The Selmer difference..
Put a brand new Buffet Prestige low C bass clarinet next to a new Selmer Privilege low c in the same room and prepare a comparison. Use the same air support, open up and give it all you got. What are some of the differences? There is most definitely a focused, dark resonance in the Buffet and more of a fat sounding ring to the Selmer. However in my opinion the Selmer difference is you can fly over the keys and not feel any inhibition. What is the difference you feel? I know that so many folks are opinionated one way or another, but for the work I do as a performing artist (with so many different expectations) Selmer gives me the push I need when playing in various jazz ensembles, (blending with saxophones and amplified instruments) and that certain je ne sais quoi that my friends in the orchestra can't quite put their finger on. So what is it? I think an instrument should allow you to express your inner most musical feelings without inhibition and of course we are also looking for precision and accuracy. Oh yes and intonation! Because of its chamber and design, I can get a wide palette of timbral nuance, volume and pitch.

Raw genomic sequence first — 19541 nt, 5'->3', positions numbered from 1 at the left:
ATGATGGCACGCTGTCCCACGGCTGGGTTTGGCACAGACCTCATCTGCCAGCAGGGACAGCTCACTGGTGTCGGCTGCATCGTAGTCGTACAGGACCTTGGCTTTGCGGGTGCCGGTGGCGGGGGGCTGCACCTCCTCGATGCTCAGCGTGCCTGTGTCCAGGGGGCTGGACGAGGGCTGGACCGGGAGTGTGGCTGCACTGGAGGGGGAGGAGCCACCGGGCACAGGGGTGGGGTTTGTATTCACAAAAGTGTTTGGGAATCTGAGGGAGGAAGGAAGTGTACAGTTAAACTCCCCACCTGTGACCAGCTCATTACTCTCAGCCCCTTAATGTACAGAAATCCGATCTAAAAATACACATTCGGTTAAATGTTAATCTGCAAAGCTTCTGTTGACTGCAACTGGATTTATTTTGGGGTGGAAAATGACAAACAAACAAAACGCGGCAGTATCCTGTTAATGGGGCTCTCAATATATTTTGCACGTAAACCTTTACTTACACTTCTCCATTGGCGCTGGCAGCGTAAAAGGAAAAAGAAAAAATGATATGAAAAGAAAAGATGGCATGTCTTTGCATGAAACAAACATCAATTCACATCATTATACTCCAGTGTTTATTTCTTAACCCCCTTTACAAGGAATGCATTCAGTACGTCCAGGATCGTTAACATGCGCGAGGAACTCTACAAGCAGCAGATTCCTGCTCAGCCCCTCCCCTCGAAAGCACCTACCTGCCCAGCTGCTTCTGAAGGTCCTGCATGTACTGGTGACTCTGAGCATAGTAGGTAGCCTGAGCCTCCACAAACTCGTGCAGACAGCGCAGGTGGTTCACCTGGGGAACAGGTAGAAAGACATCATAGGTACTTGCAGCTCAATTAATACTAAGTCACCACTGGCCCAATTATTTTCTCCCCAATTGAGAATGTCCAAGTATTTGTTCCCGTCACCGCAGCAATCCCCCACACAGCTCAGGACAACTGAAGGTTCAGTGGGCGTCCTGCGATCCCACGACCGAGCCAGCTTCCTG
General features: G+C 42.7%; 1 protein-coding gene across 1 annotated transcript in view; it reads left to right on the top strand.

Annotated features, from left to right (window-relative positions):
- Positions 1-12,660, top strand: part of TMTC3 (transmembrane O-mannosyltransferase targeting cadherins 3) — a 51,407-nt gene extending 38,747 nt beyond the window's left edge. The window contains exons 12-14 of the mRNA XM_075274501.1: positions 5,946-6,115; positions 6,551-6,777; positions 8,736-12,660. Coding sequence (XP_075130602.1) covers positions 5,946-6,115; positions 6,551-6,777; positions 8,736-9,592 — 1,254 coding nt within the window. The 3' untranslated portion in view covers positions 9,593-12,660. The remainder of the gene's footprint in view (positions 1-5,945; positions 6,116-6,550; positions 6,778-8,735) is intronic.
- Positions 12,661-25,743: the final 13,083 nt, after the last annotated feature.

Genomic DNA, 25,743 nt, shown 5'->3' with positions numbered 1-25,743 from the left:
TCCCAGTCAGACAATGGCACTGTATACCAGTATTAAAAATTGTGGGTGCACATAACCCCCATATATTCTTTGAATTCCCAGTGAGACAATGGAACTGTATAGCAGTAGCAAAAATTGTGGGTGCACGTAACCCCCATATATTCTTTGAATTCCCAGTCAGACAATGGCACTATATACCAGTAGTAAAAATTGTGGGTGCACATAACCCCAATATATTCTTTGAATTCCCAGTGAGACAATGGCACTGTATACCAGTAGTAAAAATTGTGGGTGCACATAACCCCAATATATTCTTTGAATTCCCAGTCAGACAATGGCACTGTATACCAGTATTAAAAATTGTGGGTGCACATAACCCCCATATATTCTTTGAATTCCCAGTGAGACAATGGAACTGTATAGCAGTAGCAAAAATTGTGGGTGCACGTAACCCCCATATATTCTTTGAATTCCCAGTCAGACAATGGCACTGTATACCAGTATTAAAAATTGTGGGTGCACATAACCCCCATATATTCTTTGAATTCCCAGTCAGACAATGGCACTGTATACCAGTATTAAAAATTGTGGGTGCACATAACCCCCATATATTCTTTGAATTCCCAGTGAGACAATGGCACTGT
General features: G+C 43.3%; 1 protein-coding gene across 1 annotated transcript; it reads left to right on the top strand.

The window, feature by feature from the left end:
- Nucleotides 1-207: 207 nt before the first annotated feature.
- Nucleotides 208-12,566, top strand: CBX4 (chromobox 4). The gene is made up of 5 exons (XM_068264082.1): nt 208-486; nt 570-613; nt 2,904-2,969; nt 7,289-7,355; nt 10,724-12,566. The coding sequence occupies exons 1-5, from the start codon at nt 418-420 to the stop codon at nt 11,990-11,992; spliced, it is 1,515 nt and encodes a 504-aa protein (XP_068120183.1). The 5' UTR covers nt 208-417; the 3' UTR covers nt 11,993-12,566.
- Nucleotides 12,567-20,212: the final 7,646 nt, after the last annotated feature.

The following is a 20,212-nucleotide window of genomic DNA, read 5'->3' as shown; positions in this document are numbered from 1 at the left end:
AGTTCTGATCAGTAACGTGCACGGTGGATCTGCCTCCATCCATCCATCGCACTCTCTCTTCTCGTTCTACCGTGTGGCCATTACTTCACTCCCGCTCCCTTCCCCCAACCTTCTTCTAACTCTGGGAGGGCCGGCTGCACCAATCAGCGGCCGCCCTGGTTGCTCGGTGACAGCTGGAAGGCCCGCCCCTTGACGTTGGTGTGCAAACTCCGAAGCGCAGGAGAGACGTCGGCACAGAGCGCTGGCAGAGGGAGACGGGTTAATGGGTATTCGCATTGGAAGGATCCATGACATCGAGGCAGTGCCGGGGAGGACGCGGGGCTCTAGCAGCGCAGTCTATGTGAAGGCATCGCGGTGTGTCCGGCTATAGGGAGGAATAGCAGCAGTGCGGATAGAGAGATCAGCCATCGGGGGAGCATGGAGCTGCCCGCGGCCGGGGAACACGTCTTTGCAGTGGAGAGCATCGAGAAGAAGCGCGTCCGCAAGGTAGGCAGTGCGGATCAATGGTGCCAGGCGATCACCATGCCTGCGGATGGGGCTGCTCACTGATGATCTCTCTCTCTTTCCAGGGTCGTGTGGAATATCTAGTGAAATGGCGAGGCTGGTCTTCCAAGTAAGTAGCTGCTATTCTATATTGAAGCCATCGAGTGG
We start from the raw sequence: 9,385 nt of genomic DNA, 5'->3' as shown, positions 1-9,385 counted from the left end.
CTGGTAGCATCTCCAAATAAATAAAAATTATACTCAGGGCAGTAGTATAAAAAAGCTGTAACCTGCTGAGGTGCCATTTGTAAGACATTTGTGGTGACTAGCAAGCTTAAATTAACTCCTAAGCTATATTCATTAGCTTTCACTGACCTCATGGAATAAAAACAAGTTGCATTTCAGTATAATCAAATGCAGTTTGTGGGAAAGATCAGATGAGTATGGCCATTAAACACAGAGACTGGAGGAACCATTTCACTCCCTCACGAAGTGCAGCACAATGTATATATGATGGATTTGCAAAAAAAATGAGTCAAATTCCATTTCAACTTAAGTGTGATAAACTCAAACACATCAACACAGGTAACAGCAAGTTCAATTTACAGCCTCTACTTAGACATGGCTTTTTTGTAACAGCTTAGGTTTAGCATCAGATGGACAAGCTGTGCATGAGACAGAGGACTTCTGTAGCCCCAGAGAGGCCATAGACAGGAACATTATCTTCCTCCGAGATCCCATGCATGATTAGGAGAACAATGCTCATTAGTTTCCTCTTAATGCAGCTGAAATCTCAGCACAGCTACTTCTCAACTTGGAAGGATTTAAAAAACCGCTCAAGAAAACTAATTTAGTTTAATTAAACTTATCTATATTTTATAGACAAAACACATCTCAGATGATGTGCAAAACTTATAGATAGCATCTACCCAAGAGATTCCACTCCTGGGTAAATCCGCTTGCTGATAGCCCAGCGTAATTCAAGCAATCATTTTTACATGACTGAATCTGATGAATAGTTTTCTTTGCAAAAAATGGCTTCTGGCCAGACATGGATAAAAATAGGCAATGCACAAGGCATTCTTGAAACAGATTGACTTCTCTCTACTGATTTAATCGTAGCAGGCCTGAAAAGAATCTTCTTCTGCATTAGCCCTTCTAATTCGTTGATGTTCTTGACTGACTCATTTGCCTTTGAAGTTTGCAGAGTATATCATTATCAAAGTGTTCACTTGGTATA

I've always felt this way about Selmer clarinets and its why I'm so excited to endorse their beautiful bass clarinets.
Can you feel the Selmer difference? I was inspired to write this while hanging out with my friend Joe at Virtuosity Music in Boston who also plays with me in the Claflin Hill Orchestra. They gave us a room and we put many instruments side by side, but the main attraction was to see the differences between the Selmer and Buffet instruments that we had side by side. I also added my Selmer Paris 35 low E flat to the mix. What we discovered is really informative and why I decided to write this blog. I am not familiar with design specifications, but the sound and the feel was much different.